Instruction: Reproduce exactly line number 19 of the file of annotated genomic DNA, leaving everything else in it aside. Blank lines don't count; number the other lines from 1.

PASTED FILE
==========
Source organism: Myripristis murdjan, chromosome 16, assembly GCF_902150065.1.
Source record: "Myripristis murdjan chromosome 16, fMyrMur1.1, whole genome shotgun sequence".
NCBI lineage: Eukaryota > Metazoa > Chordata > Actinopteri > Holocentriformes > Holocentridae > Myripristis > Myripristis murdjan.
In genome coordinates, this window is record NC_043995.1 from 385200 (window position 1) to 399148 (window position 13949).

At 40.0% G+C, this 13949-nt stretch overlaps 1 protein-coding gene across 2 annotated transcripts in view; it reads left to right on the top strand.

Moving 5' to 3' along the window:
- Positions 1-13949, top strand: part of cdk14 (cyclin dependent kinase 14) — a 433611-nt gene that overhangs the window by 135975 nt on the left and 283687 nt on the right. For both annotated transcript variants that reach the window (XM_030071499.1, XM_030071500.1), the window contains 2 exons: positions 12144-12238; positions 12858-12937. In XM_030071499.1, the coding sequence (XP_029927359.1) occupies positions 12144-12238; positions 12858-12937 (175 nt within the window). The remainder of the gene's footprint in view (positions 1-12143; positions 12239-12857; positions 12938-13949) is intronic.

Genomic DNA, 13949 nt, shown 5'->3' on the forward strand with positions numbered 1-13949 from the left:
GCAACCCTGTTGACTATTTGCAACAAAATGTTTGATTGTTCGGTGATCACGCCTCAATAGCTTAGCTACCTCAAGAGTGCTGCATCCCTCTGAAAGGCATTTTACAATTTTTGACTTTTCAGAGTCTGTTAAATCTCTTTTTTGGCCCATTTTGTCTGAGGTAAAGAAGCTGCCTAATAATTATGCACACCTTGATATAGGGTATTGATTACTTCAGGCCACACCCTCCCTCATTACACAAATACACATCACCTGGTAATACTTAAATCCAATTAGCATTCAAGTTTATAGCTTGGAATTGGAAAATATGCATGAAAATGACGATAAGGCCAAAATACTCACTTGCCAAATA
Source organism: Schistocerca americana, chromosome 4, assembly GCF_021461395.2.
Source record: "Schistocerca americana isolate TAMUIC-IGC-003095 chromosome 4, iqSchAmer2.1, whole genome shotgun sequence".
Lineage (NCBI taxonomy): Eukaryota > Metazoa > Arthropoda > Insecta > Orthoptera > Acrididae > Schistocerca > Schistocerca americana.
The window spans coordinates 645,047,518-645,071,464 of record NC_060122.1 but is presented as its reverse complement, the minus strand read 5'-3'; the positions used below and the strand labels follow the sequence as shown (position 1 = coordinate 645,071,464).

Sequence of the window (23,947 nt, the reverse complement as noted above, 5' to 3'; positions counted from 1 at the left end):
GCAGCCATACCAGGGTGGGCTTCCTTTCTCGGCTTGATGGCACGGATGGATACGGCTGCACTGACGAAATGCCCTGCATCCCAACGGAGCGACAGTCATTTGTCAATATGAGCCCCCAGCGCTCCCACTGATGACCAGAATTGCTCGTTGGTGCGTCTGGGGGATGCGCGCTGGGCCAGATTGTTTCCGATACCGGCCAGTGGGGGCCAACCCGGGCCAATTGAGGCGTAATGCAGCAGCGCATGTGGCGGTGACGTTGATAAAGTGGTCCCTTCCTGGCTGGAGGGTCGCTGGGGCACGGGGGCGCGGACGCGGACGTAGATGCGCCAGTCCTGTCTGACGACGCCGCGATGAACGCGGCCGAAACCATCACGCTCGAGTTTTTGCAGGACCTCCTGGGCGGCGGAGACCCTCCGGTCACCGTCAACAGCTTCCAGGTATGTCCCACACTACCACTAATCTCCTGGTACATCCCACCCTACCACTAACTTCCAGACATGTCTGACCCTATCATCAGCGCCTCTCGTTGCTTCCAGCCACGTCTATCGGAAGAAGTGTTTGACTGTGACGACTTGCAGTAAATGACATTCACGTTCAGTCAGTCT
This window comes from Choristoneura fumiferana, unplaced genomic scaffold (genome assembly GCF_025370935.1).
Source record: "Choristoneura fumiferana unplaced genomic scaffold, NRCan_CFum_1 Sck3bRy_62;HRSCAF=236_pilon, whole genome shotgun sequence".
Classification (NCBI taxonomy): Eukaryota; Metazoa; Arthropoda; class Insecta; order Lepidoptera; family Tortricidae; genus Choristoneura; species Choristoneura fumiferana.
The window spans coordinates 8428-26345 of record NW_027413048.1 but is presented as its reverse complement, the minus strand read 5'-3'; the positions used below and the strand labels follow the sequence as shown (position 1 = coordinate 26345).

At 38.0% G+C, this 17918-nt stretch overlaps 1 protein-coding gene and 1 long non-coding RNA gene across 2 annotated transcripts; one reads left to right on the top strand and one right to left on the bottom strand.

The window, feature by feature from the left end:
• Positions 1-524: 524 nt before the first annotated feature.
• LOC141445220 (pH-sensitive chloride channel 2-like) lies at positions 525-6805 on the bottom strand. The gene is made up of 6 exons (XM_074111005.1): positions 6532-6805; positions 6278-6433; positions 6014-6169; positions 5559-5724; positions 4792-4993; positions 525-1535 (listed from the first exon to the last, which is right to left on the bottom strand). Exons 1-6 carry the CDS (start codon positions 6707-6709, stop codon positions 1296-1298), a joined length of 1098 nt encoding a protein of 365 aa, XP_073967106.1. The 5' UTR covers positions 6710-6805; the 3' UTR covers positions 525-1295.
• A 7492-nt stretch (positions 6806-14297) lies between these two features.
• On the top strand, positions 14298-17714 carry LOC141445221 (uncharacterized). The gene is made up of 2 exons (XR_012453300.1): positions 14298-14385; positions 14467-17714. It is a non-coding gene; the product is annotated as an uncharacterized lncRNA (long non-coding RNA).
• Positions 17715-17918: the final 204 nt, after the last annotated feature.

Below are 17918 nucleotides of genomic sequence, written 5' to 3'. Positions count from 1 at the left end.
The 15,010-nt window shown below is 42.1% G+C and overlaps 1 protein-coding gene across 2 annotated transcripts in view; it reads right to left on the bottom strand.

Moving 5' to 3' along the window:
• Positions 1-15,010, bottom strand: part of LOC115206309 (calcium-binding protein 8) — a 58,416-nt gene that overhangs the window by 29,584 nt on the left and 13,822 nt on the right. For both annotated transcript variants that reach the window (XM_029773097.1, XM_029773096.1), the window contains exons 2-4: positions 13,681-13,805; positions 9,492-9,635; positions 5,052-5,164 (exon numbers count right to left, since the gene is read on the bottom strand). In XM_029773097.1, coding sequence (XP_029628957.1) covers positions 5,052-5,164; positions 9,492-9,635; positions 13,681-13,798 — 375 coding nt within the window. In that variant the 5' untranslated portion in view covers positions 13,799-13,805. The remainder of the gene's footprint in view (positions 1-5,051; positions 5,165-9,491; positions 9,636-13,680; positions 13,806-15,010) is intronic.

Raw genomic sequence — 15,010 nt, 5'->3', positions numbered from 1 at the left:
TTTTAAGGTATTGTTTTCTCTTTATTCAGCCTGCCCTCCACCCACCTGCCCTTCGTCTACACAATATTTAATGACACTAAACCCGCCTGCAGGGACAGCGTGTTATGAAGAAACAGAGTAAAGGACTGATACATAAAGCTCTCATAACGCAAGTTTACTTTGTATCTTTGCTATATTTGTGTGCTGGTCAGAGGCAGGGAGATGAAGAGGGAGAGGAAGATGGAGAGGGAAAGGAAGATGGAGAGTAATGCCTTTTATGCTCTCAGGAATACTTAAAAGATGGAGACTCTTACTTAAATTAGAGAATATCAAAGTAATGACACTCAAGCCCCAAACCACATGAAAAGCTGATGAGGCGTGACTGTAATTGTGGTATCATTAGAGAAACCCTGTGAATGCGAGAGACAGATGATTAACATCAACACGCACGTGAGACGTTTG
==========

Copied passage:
The window spans coordinates 8428-26345 of record NW_027413048.1 but is presented as its reverse complement, the minus strand read 5'-3'; the positions used below and the strand labels follow the sequence as shown (position 1 = coordinate 26345).